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Detroit’s top lawyer advised city officials that they could still hold the state in default for $224 million in disputed revenue sharing — even though they had been told in 2006 by another city attorney that they had no legal claim to the money, according to secret documents released Friday.

The issue of the state being in default would be crucial to Detroit’s case should the city try to stop the consent agreement with the state — a possibility City Council President Charles Pugh would not discount.

Pugh was the council’s lone vote Friday against releasing a privileged legal opinion from the city’s Law Department chief challenging whether the April 4 consent agreement between the city and state is legally binding.

The document says Councilwoman JoAnn Watson requested the Law Department explore the validity of the agreement and whether it violated the city charter. Watson couldn’t be reached for comment after the meeting.

Pugh said he voted to keep it secret only because Krystal Crittendon, the city’s corporation counsel and the document’s author, requested it remain confidential.

As the Free Press first reported Thursday, Crittendon sent Gov. Rick Snyder a letter informing the state that the consent deal is “void and unenforceable” based on her legal opinion that was kept secret until Friday.

“Politically, I think we should have released it first — that we should have fired the first shot to explain” why city officials are concerned about whether the consent agreement violates state and city laws, Pugh said Friday.

But exactly what’s so legally sensitive about Crittendon’s analysis remained unclear. The city long has argued that the state owes it money. And city officials have expressed concerns publicly that the consent deal — preventing, for now, the appointment of an emergency manager but giving the state broad oversight of the city’s finances — could violate the city charter and state law on how cities govern themselves.

Crittendon wrote that, in addition to the revenue-sharing funds, the state owes Detroit $4.75 million for a water bill from a broken main at the state-owned Michigan State Fairgrounds and $300,000 for 600,000 unclaimed property claims being held by the state.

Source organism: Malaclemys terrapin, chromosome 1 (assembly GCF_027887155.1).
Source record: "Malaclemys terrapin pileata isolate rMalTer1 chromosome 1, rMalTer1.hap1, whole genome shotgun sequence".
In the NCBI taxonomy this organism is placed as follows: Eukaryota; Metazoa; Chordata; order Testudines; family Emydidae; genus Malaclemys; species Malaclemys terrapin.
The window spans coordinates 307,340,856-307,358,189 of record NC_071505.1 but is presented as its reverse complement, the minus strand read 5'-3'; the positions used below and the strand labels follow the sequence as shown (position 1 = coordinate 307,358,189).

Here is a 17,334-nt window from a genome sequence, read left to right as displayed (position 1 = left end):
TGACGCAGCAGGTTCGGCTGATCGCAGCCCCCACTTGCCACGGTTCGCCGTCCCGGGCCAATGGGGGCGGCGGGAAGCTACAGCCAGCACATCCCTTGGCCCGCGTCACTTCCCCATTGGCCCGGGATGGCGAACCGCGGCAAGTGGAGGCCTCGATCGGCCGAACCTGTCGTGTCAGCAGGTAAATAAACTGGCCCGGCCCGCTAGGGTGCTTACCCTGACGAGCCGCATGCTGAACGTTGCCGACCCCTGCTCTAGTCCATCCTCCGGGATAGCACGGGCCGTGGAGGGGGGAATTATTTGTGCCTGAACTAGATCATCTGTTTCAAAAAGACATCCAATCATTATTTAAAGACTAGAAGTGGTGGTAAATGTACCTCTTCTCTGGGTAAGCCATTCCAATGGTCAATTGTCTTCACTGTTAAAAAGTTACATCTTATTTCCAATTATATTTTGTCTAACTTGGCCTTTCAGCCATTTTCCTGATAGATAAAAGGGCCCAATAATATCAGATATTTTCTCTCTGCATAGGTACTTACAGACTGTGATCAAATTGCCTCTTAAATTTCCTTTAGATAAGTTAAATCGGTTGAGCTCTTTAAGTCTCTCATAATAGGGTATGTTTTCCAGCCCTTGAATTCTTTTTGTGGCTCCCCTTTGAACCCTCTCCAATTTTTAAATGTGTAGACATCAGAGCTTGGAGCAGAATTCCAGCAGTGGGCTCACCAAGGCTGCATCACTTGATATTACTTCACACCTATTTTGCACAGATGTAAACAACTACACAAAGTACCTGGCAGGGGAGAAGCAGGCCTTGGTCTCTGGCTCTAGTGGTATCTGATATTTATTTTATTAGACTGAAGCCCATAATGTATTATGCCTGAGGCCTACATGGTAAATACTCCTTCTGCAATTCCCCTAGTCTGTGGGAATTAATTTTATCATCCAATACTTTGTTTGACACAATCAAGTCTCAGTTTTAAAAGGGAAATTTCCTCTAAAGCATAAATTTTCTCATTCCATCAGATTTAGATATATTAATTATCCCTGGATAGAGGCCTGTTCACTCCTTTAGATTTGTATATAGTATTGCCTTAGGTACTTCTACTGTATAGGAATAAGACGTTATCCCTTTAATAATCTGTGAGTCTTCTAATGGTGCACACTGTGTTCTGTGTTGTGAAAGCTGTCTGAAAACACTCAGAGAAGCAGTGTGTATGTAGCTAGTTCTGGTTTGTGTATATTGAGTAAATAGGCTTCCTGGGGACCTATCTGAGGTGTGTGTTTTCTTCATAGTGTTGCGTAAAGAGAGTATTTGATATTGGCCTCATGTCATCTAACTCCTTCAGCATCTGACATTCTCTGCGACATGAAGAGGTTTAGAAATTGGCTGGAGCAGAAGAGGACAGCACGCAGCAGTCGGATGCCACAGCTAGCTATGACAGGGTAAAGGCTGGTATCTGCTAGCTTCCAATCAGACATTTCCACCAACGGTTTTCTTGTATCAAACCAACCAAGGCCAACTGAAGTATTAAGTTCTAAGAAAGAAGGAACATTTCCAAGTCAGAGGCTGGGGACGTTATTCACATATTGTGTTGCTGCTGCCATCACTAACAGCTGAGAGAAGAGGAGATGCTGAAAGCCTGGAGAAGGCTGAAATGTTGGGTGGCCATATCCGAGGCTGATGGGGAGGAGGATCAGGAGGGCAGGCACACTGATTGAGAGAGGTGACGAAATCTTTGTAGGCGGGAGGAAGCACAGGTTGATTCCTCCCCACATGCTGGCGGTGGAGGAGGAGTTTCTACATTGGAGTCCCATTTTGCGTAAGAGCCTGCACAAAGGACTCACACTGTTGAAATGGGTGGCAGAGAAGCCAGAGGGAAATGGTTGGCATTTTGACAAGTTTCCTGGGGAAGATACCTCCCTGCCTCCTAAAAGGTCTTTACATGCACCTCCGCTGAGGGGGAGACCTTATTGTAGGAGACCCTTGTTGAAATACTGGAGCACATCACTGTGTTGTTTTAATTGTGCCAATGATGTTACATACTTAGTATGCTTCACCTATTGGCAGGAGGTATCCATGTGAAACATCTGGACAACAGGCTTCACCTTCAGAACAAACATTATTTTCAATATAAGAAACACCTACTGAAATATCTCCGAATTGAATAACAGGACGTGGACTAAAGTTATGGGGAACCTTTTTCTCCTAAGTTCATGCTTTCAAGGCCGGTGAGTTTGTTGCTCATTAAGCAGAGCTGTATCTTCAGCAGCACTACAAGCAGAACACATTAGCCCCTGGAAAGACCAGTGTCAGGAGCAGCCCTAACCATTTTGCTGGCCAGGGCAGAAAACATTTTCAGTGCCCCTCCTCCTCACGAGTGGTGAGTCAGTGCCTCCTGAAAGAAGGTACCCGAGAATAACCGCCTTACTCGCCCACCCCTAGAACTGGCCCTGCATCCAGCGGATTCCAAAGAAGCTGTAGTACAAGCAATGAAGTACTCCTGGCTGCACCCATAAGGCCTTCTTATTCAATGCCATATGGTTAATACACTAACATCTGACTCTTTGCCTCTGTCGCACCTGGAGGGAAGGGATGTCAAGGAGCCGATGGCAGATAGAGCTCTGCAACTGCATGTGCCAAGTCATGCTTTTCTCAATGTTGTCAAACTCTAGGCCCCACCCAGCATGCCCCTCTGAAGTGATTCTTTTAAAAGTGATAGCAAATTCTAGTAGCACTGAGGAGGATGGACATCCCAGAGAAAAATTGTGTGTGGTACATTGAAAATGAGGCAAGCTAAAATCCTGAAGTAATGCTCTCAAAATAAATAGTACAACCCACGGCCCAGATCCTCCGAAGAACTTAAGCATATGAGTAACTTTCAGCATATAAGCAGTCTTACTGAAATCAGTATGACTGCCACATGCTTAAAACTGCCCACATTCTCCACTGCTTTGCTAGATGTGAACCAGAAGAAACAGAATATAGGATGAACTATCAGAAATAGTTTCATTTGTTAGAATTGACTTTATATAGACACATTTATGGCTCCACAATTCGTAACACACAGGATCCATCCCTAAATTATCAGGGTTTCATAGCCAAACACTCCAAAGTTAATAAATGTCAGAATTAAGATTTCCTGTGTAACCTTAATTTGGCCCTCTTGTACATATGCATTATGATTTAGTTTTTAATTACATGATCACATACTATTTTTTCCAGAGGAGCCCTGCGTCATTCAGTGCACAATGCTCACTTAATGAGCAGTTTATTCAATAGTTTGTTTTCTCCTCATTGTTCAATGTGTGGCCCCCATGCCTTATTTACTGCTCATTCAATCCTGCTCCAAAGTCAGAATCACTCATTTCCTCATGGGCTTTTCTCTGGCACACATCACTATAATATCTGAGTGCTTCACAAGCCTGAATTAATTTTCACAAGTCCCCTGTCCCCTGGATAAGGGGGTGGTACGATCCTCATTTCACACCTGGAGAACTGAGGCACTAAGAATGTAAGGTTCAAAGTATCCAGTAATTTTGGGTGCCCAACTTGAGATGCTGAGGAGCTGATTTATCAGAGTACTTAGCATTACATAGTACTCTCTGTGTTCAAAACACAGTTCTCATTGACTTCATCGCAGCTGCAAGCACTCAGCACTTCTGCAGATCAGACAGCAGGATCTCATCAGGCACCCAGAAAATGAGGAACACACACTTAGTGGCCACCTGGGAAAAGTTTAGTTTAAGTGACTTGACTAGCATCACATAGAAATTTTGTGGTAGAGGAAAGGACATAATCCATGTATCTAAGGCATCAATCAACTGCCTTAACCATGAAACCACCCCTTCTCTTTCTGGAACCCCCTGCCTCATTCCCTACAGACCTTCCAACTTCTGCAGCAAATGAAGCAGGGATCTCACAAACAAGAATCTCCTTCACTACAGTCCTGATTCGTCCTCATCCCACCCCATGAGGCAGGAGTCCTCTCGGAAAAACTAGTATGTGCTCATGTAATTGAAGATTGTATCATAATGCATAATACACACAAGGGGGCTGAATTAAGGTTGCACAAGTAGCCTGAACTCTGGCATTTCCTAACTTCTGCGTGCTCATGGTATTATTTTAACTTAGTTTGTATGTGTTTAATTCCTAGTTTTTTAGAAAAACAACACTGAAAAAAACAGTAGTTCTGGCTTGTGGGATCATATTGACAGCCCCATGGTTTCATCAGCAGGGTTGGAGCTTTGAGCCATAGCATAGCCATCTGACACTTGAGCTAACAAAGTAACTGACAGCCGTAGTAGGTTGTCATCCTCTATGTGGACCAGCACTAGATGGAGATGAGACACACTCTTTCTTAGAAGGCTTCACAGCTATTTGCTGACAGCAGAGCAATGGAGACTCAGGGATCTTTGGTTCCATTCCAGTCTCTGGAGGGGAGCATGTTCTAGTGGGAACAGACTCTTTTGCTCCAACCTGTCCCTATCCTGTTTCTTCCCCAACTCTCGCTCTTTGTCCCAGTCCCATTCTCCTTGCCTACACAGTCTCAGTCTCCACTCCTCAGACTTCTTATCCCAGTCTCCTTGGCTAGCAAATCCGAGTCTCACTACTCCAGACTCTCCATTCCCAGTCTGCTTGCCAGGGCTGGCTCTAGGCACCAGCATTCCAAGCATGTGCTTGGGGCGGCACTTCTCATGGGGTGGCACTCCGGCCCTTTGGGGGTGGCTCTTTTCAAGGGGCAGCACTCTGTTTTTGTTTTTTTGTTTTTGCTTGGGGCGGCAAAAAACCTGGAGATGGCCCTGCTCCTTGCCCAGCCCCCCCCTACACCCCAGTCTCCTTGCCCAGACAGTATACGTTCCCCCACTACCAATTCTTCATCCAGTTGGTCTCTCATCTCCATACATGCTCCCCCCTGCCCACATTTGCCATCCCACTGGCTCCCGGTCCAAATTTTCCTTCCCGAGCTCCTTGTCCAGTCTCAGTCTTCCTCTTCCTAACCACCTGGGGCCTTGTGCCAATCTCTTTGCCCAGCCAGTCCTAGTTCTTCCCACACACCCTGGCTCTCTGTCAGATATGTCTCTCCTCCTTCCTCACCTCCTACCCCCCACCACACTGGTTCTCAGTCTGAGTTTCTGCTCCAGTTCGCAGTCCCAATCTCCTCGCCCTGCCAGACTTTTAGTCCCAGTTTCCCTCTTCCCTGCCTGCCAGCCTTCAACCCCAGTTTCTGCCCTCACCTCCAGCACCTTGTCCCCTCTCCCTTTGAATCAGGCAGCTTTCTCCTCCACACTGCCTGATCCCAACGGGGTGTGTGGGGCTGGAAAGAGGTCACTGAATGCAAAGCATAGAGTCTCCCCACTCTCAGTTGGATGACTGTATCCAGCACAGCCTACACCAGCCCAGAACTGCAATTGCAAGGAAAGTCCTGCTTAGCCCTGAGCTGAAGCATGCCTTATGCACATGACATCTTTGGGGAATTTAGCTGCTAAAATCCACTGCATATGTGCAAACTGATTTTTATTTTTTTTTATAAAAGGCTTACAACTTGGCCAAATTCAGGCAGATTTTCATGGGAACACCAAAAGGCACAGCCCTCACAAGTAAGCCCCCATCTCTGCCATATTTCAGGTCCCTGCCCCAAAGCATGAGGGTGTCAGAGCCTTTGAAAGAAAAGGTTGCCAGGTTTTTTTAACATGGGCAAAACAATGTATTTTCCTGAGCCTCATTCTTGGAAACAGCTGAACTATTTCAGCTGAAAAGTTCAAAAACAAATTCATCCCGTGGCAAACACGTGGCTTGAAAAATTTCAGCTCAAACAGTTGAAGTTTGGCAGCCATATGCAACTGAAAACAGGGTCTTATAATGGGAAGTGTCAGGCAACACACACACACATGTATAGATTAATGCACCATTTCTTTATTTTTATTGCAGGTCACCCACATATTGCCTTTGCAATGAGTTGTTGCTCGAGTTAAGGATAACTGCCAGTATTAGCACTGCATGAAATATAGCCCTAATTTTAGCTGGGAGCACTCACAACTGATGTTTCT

But Crittendon also acknowledged at a meeting last week — and attached as an exhibit — a 2006 opinion by John Johnson Jr., the city’s former law chief, that Detroit “does not have a legally enforceable claim against the state for the difference in amounts of revenue sharing actually received and the $333,900,000 initially provided in 1998 … as there is no clear legal duty incumbent on the state to provide the $333,900,000.”

Council members, Mayor Dave Bing and city attorneys met last week in the closed session to discuss Crittendon’s findings. It was at the meeting where it was discussed and decided that Crittendon send a letter to Snyder informing him that the consent agreement is void based on the state owing the city money.

On Thursday, Bing said he did not authorize the sending of the letter. But some council members told the Free Press that the mayor made it clear he approved of sending the letter.

Earlier Friday, Bing seemed to retract assertions that he did not approve of sending the letter. Bing conceded at an event in Birmingham that he had supported it.

But “when we look into the legal ramifications, I don’t think we have the capacity to get into a lawsuit and still concentrate on fixing the city,” Bing said. “There’s a signed consent agreement in place, and we’re moving forward with that.”

His statement came during the Pancakes and Politics forum that also featured and the county executives of Wayne, Oakland and Macomb counties: Robert Ficano, L. Brooks Patterson and Mark Hackel, respectively.

Read more in the Detroit Free Press

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